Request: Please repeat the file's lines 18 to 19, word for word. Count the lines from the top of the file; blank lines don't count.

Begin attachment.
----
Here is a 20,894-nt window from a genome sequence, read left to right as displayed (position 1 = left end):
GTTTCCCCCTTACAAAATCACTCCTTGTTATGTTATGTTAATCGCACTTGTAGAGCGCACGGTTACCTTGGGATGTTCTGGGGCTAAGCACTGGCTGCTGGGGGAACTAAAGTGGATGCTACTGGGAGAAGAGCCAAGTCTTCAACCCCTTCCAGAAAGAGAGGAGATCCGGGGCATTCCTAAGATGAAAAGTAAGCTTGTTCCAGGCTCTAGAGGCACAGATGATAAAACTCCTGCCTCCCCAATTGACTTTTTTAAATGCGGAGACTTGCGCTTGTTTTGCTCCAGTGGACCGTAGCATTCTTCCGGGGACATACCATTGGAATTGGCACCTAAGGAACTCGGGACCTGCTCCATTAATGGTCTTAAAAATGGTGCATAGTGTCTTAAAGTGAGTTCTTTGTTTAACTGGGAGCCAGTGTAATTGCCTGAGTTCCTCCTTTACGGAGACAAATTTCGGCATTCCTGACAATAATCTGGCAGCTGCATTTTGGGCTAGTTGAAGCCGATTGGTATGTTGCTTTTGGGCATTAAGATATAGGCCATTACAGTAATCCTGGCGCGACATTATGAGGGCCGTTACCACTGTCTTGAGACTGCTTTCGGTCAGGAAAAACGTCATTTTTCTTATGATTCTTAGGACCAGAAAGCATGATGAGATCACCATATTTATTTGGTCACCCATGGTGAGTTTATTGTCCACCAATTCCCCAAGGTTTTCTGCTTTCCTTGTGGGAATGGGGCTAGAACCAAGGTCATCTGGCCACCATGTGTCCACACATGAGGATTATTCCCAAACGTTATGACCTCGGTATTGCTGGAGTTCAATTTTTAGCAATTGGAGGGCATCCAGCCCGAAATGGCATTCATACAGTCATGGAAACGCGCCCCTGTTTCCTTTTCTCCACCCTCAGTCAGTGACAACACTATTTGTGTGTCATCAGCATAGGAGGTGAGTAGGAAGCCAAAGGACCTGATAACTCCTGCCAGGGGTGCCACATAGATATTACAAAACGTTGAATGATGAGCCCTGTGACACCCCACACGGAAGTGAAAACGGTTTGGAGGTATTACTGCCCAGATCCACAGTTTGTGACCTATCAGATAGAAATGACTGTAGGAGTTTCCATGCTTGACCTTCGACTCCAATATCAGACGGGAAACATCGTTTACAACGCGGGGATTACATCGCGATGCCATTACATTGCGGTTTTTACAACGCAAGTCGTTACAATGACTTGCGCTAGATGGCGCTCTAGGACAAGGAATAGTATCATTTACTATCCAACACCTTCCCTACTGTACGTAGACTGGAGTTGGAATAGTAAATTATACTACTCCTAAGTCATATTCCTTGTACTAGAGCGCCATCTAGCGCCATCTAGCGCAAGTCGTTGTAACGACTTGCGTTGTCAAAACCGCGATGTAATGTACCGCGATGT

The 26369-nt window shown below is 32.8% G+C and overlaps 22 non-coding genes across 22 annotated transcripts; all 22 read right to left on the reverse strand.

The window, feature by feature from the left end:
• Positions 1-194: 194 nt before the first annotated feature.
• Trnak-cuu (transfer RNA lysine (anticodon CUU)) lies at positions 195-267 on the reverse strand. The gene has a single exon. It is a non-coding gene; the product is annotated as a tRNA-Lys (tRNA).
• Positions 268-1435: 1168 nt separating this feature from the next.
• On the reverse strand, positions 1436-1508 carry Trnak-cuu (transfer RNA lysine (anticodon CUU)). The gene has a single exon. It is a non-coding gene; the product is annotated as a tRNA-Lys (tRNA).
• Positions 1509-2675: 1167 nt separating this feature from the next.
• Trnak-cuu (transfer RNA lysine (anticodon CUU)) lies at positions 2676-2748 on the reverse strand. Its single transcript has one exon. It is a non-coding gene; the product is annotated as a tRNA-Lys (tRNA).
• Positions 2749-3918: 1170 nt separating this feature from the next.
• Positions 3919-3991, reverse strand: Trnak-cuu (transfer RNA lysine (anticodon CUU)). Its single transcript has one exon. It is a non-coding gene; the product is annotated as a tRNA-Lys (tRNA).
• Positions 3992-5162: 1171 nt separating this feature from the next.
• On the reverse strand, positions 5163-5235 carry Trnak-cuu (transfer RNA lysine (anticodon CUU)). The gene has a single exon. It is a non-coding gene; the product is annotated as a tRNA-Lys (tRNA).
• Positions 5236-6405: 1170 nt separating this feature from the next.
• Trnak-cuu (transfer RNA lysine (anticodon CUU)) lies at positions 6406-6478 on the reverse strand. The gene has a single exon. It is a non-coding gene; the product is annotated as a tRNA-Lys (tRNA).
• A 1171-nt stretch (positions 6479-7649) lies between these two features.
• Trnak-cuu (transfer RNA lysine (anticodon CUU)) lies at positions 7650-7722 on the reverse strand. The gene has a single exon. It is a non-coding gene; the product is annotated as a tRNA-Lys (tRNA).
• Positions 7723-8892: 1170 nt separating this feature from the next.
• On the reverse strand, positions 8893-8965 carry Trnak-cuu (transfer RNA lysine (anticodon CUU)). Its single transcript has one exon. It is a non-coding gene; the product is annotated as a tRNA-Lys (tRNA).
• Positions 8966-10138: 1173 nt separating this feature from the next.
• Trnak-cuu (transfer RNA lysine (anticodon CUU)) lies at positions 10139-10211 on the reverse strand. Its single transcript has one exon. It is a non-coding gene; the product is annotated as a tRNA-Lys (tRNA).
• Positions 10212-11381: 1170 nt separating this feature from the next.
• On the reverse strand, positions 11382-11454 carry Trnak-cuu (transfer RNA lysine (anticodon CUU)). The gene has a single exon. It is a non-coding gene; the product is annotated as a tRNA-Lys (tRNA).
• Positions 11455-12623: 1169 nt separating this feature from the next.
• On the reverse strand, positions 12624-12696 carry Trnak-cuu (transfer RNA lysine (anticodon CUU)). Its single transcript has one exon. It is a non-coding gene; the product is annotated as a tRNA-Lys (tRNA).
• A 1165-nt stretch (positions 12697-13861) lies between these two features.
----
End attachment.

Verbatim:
• Trnak-cuu (transfer RNA lysine (anticodon CUU)) lies at positions 7650-7722 on the reverse strand. The gene has a single exon. It is a non-coding gene; the product is annotated as a tRNA-Lys (tRNA).
• Positions 7723-8892: 1170 nt separating this feature from the next.